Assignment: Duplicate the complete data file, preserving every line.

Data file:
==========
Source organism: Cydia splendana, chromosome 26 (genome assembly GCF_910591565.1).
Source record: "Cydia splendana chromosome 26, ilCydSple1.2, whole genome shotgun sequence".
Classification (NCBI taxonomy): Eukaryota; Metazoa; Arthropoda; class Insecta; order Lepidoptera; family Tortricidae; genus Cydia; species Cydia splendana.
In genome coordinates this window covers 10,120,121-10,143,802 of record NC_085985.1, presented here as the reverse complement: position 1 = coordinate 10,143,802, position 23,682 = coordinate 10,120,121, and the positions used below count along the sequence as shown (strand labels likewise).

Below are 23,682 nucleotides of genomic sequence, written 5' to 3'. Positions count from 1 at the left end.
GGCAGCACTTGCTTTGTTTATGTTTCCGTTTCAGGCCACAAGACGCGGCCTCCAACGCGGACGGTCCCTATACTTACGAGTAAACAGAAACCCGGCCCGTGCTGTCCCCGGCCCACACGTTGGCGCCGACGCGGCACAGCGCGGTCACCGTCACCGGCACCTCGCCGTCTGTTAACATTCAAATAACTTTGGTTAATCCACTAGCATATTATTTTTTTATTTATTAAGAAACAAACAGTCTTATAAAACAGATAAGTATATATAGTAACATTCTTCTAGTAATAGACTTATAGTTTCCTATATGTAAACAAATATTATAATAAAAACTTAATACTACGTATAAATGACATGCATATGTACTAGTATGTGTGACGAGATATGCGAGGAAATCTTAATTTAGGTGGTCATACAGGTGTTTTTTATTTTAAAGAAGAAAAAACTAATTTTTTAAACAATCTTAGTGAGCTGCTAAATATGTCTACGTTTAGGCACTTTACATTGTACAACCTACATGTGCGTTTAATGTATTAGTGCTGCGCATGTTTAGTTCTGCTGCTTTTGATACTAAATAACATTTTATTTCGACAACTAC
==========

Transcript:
Source organism: Cydia splendana, chromosome 26 (genome assembly GCF_910591565.1).
Source record: "Cydia splendana chromosome 26, ilCydSple1.2, whole genome shotgun sequence".
Classification (NCBI taxonomy): Eukaryota; Metazoa; Arthropoda; class Insecta; order Lepidoptera; family Tortricidae; genus Cydia; species Cydia splendana.
In genome coordinates this window covers 10,120,121-10,143,802 of record NC_085985.1, presented here as the reverse complement: position 1 = coordinate 10,143,802, position 23,682 = coordinate 10,120,121, and the positions used below count along the sequence as shown (strand labels likewise).

Below are 23,682 nucleotides of genomic sequence, written 5' to 3'. Positions count from 1 at the left end.
GGCAGCACTTGCTTTGTTTATGTTTCCGTTTCAGGCCACAAGACGCGGCCTCCAACGCGGACGGTCCCTATACTTACGAGTAAACAGAAACCCGGCCCGTGCTGTCCCCGGCCCACACGTTGGCGCCGACGCGGCACAGCGCGGTCACCGTCACCGGCACCTCGCCGTCTGTTAACATTCAAATAACTTTGGTTAATCCACTAGCATATTATTTTTTTATTTATTAAGAAACAAACAGTCTTATAAAACAGATAAGTATATATAGTAACATTCTTCTAGTAATAGACTTATAGTTTCCTATATGTAAACAAATATTATAATAAAAACTTAATACTACGTATAAATGACATGCATATGTACTAGTATGTGTGACGAGATATGCGAGGAAATCTTAATTTAGGTGGTCATACAGGTGTTTTTTATTTTAAAGAAGAAAAAACTAATTTTTTAAACAATCTTAGTGAGCTGCTAAATATGTCTACGTTTAGGCACTTTACATTGTACAACCTACATGTGCGTTTAATGTATTAGTGCTGCGCATGTTTAGTTCTGCTGCTTTTGATACTAAATAACATTTTATTTCGACAACTAC